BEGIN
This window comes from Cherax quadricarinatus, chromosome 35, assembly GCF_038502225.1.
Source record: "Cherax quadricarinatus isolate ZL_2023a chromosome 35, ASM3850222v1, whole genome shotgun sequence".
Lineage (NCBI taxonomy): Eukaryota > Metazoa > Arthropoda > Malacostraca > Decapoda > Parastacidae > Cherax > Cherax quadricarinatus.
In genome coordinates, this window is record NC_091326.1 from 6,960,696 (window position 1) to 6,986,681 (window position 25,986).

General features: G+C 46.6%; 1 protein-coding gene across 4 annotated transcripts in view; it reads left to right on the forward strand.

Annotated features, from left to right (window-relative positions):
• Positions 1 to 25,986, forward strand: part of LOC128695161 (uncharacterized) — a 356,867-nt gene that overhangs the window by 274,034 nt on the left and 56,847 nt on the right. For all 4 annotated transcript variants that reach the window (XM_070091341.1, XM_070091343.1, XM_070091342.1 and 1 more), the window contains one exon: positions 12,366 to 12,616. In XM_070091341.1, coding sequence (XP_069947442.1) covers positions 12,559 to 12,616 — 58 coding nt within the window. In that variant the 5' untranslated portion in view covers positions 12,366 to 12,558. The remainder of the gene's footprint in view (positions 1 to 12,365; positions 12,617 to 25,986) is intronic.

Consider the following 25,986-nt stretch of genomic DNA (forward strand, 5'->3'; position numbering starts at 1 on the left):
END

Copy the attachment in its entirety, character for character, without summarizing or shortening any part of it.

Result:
This window comes from Cherax quadricarinatus, chromosome 35, assembly GCF_038502225.1.
Source record: "Cherax quadricarinatus isolate ZL_2023a chromosome 35, ASM3850222v1, whole genome shotgun sequence".
Lineage (NCBI taxonomy): Eukaryota > Metazoa > Arthropoda > Malacostraca > Decapoda > Parastacidae > Cherax > Cherax quadricarinatus.
In genome coordinates, this window is record NC_091326.1 from 6,960,696 (window position 1) to 6,986,681 (window position 25,986).

General features: G+C 46.6%; 1 protein-coding gene across 4 annotated transcripts in view; it reads left to right on the forward strand.

Annotated features, from left to right (window-relative positions):
• Positions 1 to 25,986, forward strand: part of LOC128695161 (uncharacterized) — a 356,867-nt gene that overhangs the window by 274,034 nt on the left and 56,847 nt on the right. For all 4 annotated transcript variants that reach the window (XM_070091341.1, XM_070091343.1, XM_070091342.1 and 1 more), the window contains one exon: positions 12,366 to 12,616. In XM_070091341.1, coding sequence (XP_069947442.1) covers positions 12,559 to 12,616 — 58 coding nt within the window. In that variant the 5' untranslated portion in view covers positions 12,366 to 12,558. The remainder of the gene's footprint in view (positions 1 to 12,365; positions 12,617 to 25,986) is intronic.

Consider the following 25,986-nt stretch of genomic DNA (forward strand, 5'->3'; position numbering starts at 1 on the left):